Chapter 6 474TFW Clovis (Cannon) AFB, New Mexico

Chapter 7 Survival School Stead AB, Reno, Nevada

Chapter 8 49th TAC Fighter Wing Etain AFB, France

Chapter 9 49th TAC Fighter Wing Spangdahlem AFB, Germany

Chapter 10 118th Military Airlift Wing, TN Air National Guard

Chapter 11 108th TAC FTR WING, New Jersey Air National Guard McGuire AFB, NJ

Chapter 12 170th MAC/SAC Refueling Group, McGuire AFB, NJ

Chapter 13 108th TFW McGuire AFB, NJ

Glossary Terms

Preface

Caution

Graphic Language in this Book

After World War II one of the British aerial heroes was giving a presentation to a large group of ladies in the US explaining how the Air War saved Britain. On his introduction to the group, a General praised the Air Marshall for his heroic endeavors and those of his fellow pilots, and of course our Air Groups who lost many aircrews. As the Air Marshall explained how radar detected large groups of German aircraft approaching England local Fighter Units would be scrambled from many airfields and vectored to the incoming masses of intruders. The Air Marshall said when the enemy was finally seen by pilots, the sky was full of Fokkers. The General stood up and interrupted the Air Marshall and said, Ladies, Fokkers which the Air Marshall is describing, are aircraft designed and manufactured by Hans Fokker, a most famous German aircraft designer.

The Air Marshall said, No, no, General, those Fokkers were Messerschmidts!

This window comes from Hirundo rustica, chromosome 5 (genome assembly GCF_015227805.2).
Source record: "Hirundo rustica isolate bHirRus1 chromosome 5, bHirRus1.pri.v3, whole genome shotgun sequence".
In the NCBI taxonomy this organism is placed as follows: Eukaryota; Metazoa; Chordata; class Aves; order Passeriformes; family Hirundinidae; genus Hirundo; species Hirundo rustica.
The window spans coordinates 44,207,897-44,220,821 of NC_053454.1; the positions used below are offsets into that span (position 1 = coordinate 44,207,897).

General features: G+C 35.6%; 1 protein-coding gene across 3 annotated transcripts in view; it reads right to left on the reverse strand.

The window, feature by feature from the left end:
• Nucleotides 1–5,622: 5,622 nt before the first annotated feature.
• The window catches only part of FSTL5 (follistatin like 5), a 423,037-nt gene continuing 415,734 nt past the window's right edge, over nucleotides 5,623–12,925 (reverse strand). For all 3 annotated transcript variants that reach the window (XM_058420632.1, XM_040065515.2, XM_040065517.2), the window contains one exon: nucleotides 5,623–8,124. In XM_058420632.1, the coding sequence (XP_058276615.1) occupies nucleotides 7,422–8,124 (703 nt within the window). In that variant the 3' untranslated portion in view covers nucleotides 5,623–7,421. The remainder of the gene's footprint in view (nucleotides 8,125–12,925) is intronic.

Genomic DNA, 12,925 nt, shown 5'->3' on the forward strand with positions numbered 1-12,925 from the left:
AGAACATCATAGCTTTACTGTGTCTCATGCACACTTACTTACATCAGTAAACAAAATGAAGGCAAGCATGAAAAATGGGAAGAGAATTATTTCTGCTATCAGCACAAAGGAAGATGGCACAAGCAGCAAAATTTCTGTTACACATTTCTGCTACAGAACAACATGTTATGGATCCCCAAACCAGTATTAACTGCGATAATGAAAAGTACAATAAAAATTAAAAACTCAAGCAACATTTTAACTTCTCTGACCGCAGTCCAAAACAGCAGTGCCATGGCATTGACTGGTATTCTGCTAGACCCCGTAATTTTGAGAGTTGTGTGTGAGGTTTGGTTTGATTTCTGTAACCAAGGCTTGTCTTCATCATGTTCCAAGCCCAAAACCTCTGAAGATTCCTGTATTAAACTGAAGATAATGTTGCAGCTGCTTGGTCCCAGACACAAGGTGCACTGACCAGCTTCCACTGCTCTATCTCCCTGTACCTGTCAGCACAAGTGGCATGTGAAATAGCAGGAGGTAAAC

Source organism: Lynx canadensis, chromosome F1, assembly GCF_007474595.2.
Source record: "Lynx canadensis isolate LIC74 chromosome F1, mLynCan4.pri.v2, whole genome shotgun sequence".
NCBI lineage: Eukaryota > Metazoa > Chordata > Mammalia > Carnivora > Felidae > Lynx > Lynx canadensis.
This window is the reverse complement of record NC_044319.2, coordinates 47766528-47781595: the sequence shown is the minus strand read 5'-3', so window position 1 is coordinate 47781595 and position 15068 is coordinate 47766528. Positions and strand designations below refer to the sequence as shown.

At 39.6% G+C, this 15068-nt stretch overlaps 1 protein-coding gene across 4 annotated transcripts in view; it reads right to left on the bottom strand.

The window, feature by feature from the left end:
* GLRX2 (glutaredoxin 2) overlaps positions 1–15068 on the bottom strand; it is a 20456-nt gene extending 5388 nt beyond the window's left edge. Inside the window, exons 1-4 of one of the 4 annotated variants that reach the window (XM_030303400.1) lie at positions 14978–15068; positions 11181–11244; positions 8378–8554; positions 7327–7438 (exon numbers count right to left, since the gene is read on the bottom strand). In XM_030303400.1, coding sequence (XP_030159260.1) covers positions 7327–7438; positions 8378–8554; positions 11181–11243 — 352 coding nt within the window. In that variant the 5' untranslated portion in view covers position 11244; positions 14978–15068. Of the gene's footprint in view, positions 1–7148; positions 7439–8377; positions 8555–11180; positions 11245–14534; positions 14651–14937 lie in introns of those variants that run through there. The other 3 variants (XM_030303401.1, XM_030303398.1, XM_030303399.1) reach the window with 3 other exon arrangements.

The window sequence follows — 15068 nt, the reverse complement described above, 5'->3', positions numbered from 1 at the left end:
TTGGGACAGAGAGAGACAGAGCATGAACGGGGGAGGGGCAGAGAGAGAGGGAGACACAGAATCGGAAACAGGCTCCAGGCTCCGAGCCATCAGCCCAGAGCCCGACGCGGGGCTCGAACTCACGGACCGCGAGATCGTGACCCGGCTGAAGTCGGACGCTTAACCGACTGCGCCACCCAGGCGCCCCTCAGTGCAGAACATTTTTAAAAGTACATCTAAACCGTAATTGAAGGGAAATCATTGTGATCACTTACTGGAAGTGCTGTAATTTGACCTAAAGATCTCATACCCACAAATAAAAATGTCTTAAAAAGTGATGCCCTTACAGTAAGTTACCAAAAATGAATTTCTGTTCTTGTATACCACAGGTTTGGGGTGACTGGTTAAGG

Such language is commonplace dialect in the Fighter business.

My early childhood can best be described as a sheltered religious atmosphere with strict obedience to my parents, who were medium income Catholics in a southern Baptist town. I attended Catholic grammar school (four in the class) and went to public high school. Relatively unknown and extremely shy, I graduated in the top quarter of the class. When visiting the college, my senior high school year, planning to major in engineering, I was told the ROTC was mandatory for all of the land grant colleges. My observation revealed, the Army with rifles. At dismissal time, the Army troops ran to the armory to turn in their rifles, and I then observed the Air Force troops as they ran to the chow hall and were first in line.

At that moment I knew the Air Force was for me.

I had flown several times in my early childhood, but at that time I had no desire to be a pilot or aircrew member. In college, the Air Force ROTC program would result in my commission as a Second Lieutenant Maintenance Officer due to the relationship of my mechanical engineering degree.

At summer camp in Valdosta, Georgia, all ROTC cadets had to take physicals. All were given flight physicals, but they found I was color blind. I had missed 17 out of 18 slides in the color test. This really didn’t matter at that time as color perception was only needed for flying school and I was not in that program. At graduation time, the Air Force changed the rules. Since the Korean War was over, they had a surplus of maintenance officers. Only pilots would get their commissions and the rest of the ROTC cadets would be required to go in the Air Force for three years as Staff Sergeants. Since I was married with one child, I could not afford this option.

The Professor of Air Science and Tactics (PAST), Colonel Jowdy, called me and discussed my situation. He got a color chart book and told me to take it home and memorize it. I came back with it memorized and he gave me the test. I got all 18 charts correct. He arranged a staff car to take me to Pope AFB. At Pope, the doctor looked at my records and said, What did you do, memorize the chart? I said I didn’t understand the test. He laughed and got the color book and gave me the test. I passed all 18 pages. He took them out, shuffled them and did the test again. I again passed all 18. The doctor said, You did a good job in memorizing, so I’ll pass you. He said, They will commission you, but at preflight school they will give you another physical, see the original test and retest and not let you go to flight school. "